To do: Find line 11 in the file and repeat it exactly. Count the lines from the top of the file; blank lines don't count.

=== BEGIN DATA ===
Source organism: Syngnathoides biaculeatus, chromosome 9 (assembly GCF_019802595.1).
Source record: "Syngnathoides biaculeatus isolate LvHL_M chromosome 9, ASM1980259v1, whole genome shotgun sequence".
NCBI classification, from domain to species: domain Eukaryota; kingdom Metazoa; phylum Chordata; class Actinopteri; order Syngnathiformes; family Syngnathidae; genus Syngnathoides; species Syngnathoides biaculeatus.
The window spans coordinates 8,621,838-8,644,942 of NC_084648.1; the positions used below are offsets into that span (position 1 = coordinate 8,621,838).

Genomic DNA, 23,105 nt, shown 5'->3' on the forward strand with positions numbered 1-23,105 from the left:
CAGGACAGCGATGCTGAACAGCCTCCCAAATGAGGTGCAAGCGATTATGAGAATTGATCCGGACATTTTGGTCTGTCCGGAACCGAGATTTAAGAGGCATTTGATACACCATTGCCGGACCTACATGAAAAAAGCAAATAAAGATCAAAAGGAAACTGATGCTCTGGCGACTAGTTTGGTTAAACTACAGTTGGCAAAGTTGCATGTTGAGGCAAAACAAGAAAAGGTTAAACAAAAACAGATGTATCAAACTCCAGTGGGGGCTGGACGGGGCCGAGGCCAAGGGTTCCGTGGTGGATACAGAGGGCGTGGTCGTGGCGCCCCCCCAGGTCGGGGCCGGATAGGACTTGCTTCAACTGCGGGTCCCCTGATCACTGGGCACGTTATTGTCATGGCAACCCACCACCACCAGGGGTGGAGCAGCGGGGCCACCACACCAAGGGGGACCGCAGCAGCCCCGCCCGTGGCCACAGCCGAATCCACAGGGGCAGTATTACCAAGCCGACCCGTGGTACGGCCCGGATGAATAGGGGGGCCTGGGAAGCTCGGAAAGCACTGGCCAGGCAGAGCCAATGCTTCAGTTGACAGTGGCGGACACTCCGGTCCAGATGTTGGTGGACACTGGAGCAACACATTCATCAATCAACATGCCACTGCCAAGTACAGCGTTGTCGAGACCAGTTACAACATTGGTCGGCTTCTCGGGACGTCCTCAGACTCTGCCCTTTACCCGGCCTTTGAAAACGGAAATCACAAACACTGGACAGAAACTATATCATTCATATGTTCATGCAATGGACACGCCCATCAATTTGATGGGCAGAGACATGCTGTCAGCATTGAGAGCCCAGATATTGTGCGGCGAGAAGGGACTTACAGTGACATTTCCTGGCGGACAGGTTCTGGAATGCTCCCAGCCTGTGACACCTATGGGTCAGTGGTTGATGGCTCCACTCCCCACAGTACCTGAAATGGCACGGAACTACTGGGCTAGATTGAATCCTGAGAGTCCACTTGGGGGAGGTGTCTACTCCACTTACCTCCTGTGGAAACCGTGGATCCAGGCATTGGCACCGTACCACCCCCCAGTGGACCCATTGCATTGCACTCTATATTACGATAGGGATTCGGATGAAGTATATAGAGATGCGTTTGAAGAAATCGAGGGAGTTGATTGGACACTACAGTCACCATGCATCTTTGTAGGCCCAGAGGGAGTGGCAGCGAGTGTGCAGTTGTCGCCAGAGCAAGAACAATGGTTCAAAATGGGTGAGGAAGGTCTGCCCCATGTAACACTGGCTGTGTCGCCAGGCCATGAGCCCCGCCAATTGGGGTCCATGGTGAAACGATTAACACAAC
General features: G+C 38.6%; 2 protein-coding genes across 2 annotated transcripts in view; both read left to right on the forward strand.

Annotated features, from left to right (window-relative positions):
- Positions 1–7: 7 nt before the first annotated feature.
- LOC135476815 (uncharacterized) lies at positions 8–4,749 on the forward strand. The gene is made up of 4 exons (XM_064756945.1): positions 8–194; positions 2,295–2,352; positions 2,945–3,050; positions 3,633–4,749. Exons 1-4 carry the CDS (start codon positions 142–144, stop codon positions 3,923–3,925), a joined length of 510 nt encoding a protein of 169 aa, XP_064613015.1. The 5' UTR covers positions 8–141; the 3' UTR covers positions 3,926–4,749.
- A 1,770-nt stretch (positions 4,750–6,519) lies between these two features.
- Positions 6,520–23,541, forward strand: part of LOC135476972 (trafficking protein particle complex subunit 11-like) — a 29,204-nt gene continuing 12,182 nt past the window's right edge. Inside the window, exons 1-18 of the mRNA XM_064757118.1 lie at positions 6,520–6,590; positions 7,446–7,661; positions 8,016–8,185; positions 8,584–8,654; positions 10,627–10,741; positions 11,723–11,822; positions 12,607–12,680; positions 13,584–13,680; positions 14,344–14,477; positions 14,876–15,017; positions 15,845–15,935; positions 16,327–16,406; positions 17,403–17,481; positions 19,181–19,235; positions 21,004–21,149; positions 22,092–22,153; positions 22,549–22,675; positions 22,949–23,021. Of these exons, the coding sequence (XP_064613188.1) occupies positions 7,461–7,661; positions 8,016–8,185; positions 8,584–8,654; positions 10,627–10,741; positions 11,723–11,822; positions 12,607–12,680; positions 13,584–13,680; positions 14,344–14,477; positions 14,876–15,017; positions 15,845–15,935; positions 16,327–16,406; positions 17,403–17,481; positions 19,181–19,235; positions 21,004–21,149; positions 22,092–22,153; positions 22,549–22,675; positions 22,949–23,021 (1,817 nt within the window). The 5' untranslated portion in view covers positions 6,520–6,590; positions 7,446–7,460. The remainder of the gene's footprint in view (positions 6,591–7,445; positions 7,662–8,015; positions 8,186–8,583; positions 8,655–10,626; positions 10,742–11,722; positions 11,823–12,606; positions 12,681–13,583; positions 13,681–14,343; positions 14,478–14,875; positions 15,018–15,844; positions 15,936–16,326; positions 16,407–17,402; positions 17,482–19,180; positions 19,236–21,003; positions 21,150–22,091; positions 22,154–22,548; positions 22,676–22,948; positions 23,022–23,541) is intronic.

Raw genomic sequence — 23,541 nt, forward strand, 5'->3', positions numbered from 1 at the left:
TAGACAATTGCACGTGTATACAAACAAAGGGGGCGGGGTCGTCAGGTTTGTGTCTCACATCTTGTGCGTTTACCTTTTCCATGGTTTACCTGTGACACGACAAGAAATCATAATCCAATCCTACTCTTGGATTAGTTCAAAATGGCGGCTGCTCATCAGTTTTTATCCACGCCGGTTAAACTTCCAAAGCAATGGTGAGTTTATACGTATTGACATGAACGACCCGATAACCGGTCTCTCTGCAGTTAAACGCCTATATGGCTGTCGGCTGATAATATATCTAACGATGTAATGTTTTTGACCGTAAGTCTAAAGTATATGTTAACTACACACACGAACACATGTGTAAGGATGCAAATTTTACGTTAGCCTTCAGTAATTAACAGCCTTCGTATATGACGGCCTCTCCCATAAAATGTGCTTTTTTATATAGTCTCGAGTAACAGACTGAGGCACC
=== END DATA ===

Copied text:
- A 1,770-nt stretch (positions 4,750–6,519) lies between these two features.